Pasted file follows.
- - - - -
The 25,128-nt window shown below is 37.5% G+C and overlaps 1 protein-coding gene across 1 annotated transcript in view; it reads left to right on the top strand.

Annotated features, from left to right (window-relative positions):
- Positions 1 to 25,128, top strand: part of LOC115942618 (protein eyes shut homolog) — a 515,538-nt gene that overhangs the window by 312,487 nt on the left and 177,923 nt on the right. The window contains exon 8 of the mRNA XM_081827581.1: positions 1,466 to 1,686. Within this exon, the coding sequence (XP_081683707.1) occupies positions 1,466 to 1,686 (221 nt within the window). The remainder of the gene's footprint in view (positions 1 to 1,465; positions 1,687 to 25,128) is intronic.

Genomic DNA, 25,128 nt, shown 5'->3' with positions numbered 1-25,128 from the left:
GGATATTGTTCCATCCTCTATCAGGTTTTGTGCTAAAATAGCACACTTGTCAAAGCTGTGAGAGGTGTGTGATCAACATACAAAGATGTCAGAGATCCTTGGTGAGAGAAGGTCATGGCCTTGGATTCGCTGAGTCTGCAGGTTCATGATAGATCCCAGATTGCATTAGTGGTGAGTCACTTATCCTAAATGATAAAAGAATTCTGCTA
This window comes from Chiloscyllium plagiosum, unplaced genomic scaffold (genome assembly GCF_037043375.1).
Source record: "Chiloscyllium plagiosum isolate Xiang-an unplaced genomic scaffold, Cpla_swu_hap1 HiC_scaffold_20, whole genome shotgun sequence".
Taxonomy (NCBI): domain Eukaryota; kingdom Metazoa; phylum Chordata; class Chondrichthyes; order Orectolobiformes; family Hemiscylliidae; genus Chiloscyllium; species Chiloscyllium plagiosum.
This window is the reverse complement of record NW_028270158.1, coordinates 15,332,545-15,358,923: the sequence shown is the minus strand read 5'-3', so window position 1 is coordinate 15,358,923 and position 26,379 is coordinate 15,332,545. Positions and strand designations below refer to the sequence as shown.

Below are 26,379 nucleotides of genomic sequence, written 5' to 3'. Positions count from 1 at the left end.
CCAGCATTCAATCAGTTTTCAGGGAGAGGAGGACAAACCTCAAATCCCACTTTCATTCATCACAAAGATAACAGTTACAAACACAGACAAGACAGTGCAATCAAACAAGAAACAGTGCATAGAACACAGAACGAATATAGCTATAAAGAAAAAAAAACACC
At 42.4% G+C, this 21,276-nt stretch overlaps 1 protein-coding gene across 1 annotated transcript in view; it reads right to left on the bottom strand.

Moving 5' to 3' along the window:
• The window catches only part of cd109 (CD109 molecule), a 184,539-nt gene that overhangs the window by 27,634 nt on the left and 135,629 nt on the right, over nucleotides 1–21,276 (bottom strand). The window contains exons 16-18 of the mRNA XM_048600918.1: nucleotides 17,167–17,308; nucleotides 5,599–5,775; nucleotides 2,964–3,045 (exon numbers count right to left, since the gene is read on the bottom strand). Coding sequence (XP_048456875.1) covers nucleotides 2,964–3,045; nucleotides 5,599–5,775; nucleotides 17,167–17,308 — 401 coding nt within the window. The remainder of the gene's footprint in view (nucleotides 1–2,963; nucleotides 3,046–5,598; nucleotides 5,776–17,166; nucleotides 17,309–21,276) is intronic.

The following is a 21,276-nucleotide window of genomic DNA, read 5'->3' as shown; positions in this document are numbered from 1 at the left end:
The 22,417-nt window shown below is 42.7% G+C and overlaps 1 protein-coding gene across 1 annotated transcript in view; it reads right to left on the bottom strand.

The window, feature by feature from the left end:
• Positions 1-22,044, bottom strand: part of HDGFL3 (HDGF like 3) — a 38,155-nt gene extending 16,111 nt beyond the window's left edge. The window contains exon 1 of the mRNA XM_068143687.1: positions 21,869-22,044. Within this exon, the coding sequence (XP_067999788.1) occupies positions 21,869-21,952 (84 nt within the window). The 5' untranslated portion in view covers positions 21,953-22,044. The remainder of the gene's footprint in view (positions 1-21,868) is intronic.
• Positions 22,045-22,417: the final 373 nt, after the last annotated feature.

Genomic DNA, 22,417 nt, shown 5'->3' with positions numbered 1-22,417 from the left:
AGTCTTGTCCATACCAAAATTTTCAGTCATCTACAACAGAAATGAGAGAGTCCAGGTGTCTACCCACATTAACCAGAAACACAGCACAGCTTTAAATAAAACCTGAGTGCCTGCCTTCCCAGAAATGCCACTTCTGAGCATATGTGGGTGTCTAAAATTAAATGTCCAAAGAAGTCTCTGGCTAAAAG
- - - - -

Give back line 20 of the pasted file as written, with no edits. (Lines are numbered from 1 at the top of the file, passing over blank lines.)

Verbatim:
Genomic DNA, 22,417 nt, shown 5'->3' with positions numbered 1-22,417 from the left: